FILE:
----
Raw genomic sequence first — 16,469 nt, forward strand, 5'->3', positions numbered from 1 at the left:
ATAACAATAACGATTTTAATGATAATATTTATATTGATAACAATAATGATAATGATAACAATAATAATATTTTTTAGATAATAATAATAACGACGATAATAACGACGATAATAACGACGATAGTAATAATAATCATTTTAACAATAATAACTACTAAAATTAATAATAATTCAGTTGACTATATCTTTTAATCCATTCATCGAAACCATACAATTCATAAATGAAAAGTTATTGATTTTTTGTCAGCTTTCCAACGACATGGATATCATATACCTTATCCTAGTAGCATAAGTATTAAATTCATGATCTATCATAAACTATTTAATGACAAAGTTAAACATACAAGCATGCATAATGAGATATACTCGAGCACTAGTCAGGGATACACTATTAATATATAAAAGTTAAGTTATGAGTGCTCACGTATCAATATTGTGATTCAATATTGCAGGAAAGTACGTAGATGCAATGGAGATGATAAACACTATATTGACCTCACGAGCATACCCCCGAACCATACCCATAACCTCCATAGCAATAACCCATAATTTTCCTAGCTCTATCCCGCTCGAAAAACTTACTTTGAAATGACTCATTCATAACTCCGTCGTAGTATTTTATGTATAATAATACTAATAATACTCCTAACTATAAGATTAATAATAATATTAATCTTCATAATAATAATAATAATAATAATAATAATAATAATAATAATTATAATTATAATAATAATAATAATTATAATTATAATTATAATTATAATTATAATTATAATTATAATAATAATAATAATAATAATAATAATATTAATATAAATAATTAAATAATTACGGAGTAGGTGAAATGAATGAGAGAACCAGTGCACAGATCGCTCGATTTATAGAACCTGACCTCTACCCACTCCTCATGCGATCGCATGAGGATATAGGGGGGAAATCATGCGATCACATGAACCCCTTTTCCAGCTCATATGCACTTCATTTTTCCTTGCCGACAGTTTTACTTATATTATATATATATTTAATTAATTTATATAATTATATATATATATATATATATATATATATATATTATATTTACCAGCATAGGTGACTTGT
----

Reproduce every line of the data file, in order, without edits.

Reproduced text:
Raw genomic sequence first — 16,469 nt, forward strand, 5'->3', positions numbered from 1 at the left:
ATAACAATAACGATTTTAATGATAATATTTATATTGATAACAATAATGATAATGATAACAATAATAATATTTTTTAGATAATAATAATAACGACGATAATAACGACGATAATAACGACGATAGTAATAATAATCATTTTAACAATAATAACTACTAAAATTAATAATAATTCAGTTGACTATATCTTTTAATCCATTCATCGAAACCATACAATTCATAAATGAAAAGTTATTGATTTTTTGTCAGCTTTCCAACGACATGGATATCATATACCTTATCCTAGTAGCATAAGTATTAAATTCATGATCTATCATAAACTATTTAATGACAAAGTTAAACATACAAGCATGCATAATGAGATATACTCGAGCACTAGTCAGGGATACACTATTAATATATAAAAGTTAAGTTATGAGTGCTCACGTATCAATATTGTGATTCAATATTGCAGGAAAGTACGTAGATGCAATGGAGATGATAAACACTATATTGACCTCACGAGCATACCCCCGAACCATACCCATAACCTCCATAGCAATAACCCATAATTTTCCTAGCTCTATCCCGCTCGAAAAACTTACTTTGAAATGACTCATTCATAACTCCGTCGTAGTATTTTATGTATAATAATACTAATAATACTCCTAACTATAAGATTAATAATAATATTAATCTTCATAATAATAATAATAATAATAATAATAATAATAATAATAATTATAATTATAATAATAATAATAATTATAATTATAATTATAATTATAATTATAATTATAATTATAATAATAATAATAATAATAATAATAATATTAATATAAATAATTAAATAATTACGGAGTAGGTGAAATGAATGAGAGAACCAGTGCACAGATCGCTCGATTTATAGAACCTGACCTCTACCCACTCCTCATGCGATCGCATGAGGATATAGGGGGGAAATCATGCGATCACATGAACCCCTTTTCCAGCTCATATGCACTTCATTTTTCCTTGCCGACAGTTTTACTTATATTATATATATATTTAATTAATTTATATAATTATATATATATATATATATATATATATATATATTATATTTACCAGCATAGGTGACTTGT